There have been many accusations that people were brought in who were former Badr Brigade commanders to tough jobs within the ministry after you fired the initial 300 Sunni insurgent --

No, no. ... They are criminals. There are documents against them. Kurd and Sunni and Shi'a, we don't [distinguish]. Because there are fingerprints, ... we saw that [they had] the same the finger of this criminals, and then we fire them.

Not the fact that they were Sunni?

No. The leader of the special forces was Adnan Thabit; he is Sunni. The leader of Baghdad police, he is Sunni.

Matt Sherman, for instance, tells me that it's true that Adnan Thabit remained as the boss of the commandos, but his operational control was ceded --

[To whom?] Give me names.

Hussein Ali Kamal.

Hussein Ali Kamal is Kurdish and my deputy for intelligence. He is Kurdish, and he was deputy of the ex-ministers.

Engineer Ahmed?

Engineer Ahmed is the deputy of Intelligence Command.

And he was former Badr?

Yes, he was. This one. You cannot fire all the Iraqis. ...

Were you a former member of the Badr Brigade?

No, no, no. I am political. I live in Damascus; I don't live in Iran. The Badr group, they were in Iran. If you ask your embassy in Damascus, they will tell you I was in Damascus. ...

So numerous reports that say you were a Badr commander --

That is only rumors.

What happened beginning in the summer of 2005 that there became so many sectarian incidents, Shi'a police against Sunni citizens?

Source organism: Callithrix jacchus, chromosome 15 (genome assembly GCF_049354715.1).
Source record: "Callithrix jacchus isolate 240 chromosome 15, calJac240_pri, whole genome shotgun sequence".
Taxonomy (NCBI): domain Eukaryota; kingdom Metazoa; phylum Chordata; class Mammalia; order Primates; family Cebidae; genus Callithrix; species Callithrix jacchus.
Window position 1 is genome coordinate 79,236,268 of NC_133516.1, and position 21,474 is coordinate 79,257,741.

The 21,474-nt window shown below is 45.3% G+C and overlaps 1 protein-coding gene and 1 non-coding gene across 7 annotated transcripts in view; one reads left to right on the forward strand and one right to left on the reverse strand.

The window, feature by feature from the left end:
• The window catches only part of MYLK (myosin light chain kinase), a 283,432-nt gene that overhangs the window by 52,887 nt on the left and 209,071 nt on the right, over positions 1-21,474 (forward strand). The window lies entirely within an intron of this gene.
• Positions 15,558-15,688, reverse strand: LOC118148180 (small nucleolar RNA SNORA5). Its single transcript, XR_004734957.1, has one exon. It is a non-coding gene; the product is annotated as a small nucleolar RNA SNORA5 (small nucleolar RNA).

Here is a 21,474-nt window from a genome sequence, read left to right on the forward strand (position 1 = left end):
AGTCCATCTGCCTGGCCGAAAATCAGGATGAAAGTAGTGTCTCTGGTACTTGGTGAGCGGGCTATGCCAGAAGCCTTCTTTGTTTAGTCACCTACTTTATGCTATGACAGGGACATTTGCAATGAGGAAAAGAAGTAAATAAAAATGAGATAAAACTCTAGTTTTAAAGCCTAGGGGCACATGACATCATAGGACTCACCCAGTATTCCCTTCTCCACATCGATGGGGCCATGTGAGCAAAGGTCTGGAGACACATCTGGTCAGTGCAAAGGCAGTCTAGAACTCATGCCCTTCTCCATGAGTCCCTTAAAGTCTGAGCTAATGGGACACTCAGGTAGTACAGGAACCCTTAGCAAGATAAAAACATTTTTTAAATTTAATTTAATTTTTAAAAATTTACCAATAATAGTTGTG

That's not right. ... We focus on how to stop the terrorists, how to fight the insurgency. If the insurgency, they are Kurds, we are fighting the terrorists. If they are Shi'a, we are fighting the terrorists. If they are Sunni, we are fighting the terrorists. The battle, it's between the police and the terrorists.

Was there Badr infiltration inside the Ministry of the Interior?

No, that's not right. Believe me, that's not right.

The Americans tell me there were. Even Abdul Aziz Al-Hakim said, "Yes, we had some infiltration in the ministry" --

Some, yes. I told you. For example, I said, Engineer Ahmed, yes, I appoint him as the new deputy.

But he said that there were units that were operating as --

No, no, no, no, no. That is totally wrong, totally wrong. Believe me. That's only the rumors. The same thing was happening in Al-Jadiriyah when they --

What happened in Al-Jadiriyah?

Editor's Note: In 2005, a U.S. general discovered a ministry building, the Jadiriyah bunker, containing 169 prisoners and evidence of torture; almost all of the detainees were Sunnis.

Well, Al-Jadiriyah was a political issue. They found 36 Shi'a detainees.

Two-thirds were Sunni.

Because the majority of the insurgency, they are Sunni. What shall I do?

You stood up in a news conference, and you waved a bunch of papers and said these were passports. You said, "Those who were held inside Jadiriyah ... were some of the most dangerous criminal terrorists of various Arab nationalities." ... By saying that these were criminal terrorists, are you justifying the treatment and torture of these prisoners?